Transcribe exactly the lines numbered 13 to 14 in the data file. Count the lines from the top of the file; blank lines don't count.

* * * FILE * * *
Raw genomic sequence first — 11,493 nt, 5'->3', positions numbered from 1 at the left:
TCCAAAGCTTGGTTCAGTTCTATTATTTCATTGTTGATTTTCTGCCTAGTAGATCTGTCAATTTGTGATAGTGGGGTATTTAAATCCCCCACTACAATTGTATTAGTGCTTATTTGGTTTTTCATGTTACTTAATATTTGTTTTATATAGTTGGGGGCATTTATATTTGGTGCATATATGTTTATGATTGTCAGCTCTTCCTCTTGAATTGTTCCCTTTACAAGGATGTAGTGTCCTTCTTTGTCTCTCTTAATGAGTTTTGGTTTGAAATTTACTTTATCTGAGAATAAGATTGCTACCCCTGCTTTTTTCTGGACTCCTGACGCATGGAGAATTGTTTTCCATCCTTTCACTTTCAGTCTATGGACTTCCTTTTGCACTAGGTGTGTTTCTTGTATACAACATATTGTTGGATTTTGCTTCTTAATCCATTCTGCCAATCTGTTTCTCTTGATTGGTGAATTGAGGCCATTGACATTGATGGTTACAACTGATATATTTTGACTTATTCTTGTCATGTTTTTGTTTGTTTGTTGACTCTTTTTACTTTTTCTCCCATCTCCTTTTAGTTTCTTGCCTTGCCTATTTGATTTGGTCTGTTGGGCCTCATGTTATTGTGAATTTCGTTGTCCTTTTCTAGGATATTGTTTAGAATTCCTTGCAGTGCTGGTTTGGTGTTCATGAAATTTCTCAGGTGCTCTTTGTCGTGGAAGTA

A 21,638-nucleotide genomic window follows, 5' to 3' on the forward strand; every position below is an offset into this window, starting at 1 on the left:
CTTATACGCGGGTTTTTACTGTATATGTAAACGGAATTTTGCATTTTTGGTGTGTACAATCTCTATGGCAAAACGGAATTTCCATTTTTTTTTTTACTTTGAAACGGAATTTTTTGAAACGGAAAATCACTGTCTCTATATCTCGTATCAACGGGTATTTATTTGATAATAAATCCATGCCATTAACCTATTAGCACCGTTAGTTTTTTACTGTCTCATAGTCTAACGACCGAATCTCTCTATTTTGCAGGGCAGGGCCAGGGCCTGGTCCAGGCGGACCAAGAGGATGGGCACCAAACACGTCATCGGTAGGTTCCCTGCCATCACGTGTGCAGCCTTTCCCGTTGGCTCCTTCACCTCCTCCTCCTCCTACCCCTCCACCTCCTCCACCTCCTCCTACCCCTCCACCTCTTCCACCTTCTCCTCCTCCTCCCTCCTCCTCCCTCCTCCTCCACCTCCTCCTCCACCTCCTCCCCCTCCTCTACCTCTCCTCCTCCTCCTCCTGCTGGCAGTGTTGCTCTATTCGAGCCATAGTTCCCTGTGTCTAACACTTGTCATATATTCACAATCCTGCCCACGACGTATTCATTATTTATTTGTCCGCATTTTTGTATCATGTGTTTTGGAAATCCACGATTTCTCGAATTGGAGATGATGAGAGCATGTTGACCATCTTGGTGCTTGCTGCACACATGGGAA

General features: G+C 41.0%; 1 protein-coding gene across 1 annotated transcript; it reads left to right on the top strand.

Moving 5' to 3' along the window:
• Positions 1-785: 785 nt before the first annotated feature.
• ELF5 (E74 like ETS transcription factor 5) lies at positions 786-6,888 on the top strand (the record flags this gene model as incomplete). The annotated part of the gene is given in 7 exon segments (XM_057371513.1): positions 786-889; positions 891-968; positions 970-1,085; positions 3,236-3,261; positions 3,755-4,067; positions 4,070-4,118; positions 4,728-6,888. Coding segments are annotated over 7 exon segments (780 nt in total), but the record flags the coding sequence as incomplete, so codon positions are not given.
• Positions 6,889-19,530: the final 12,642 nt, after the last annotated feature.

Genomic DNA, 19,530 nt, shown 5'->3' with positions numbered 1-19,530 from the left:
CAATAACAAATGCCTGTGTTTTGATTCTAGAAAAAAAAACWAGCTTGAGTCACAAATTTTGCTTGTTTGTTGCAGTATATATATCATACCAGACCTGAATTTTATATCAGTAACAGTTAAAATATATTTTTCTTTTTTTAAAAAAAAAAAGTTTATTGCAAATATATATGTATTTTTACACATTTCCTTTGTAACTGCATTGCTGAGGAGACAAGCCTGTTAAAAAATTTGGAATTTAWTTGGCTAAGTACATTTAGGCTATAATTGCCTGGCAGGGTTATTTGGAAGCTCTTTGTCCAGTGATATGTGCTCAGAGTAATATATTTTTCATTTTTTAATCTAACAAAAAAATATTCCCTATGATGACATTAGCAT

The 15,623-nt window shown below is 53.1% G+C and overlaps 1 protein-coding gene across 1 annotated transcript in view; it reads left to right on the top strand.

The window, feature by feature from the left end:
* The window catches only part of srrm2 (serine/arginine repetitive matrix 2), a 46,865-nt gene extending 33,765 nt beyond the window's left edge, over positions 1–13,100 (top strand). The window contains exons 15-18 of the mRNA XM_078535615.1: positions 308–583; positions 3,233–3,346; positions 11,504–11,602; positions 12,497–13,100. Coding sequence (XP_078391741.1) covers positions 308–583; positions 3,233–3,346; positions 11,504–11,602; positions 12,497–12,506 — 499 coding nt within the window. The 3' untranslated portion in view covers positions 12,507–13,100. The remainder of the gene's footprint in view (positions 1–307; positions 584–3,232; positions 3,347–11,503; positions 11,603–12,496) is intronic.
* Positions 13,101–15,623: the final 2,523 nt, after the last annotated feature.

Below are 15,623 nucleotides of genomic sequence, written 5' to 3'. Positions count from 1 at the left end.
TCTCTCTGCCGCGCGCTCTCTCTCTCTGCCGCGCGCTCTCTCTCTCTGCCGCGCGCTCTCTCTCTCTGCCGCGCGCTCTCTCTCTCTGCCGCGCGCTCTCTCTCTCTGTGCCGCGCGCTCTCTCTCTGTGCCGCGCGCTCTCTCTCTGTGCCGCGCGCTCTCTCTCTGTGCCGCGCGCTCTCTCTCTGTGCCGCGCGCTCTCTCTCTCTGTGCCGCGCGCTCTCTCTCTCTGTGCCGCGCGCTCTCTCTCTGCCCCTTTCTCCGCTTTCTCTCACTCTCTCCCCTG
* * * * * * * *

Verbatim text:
The window, feature by feature from the left end:
* The window catches only part of srrm2 (serine/arginine repetitive matrix 2), a 46,865-nt gene extending 33,765 nt beyond the window's left edge, over positions 1–13,100 (top strand). The window contains exons 15-18 of the mRNA XM_078535615.1: positions 308–583; positions 3,233–3,346; positions 11,504–11,602; positions 12,497–13,100. Coding sequence (XP_078391741.1) covers positions 308–583; positions 3,233–3,346; positions 11,504–11,602; positions 12,497–12,506 — 499 coding nt within the window. The 3' untranslated portion in view covers positions 12,507–13,100. The remainder of the gene's footprint in view (positions 1–307; positions 584–3,232; positions 3,347–11,503; positions 11,603–12,496) is intronic.